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An immersive portrait of dance pioneer Alvin Ailey, told through his own words and a new dance inspired by his life.
(PG-13, 82 min.)


Friday, August 6, 2021


Alvin Ailey was a trailblazing pioneer who found salvation through dance. AILEY traces the full contours of this brilliant and enigmatic man whose search for the truth in movement resulted in enduring choreography that centers on the Black American experience with grace, strength, and unparalleled beauty. Told through Ailey’s own words and featuring evocative archival footage and interviews with those who intimately knew him, director Jamila Wignot weaves together a resonant biography of an elusive visionary. [NEON]

Starring: Alvin Ailey, Judith Jamison, George Faison
Director: Jamila Wignot
Genre: Documentary

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"A reverent and galvanizing film celebrating dance that's a reflection of black life created by a pioneer."

— Dwight Brown, National Newspaper Publishers Association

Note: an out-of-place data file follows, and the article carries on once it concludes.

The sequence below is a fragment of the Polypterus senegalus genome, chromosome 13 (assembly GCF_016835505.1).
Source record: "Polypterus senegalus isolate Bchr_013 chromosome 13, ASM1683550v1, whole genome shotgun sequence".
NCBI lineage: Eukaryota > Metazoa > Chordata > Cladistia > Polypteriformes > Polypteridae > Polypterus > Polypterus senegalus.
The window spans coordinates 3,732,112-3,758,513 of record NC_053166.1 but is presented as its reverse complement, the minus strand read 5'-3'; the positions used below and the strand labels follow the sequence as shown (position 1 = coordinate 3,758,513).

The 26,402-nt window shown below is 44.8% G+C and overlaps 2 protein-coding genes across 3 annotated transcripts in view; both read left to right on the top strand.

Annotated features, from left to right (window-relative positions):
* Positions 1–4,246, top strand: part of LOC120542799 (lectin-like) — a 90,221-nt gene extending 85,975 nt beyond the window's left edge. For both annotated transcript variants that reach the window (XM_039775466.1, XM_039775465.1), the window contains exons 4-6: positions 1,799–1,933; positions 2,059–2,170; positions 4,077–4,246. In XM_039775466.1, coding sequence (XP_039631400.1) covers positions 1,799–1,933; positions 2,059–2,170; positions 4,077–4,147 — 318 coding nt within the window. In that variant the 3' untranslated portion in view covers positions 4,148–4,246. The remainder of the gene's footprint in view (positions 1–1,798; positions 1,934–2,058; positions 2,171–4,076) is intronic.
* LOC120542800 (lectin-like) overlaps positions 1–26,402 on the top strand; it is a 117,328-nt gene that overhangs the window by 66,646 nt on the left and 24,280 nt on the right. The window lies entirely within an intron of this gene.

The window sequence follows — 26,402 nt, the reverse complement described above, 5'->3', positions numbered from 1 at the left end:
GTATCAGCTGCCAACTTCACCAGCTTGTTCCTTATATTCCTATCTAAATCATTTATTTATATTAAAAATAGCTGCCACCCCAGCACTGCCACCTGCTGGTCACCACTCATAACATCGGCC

"Wignot masterfully weaves the present with the past in a way that causes her movie to surge with urgency."

— Oliver Jones, Observer

"Director Jamilla Wignot's film gives voice to the silent protest in Ailey's heart that did not have an audience."

— Sheri Flanders, Chicago Reader

"'Ailey' creates a feeling about Alvin Ailey: how grace and eloquence, fire and obsession merged within him."

— Owen Gleiberman, Variety

"Though his dances may take your breath away, Jamison claims Ailey's final breath was a deep inhale, and the company glides on his exhale to this day."

— Jude Dry, indieWire

"Jamila Wignot's extraordinarily moving documentary on Black dance pioneer Alvin Ailey devotes as much screen time to the choreographer's breathtaking stage works as to the reflections from friends, collaborators, dancers and artistic directors."

— Randy Myers, San Jose Mercury News

"Caught between exalting the glory of his titanic accomplishments and their indelible mark on Black American culture, and figuring him out with only the available pieces of his intimate puzzle, "Ailey" does succeed at painting him as a complex figure."

— Carlos Aguilar, TheWrap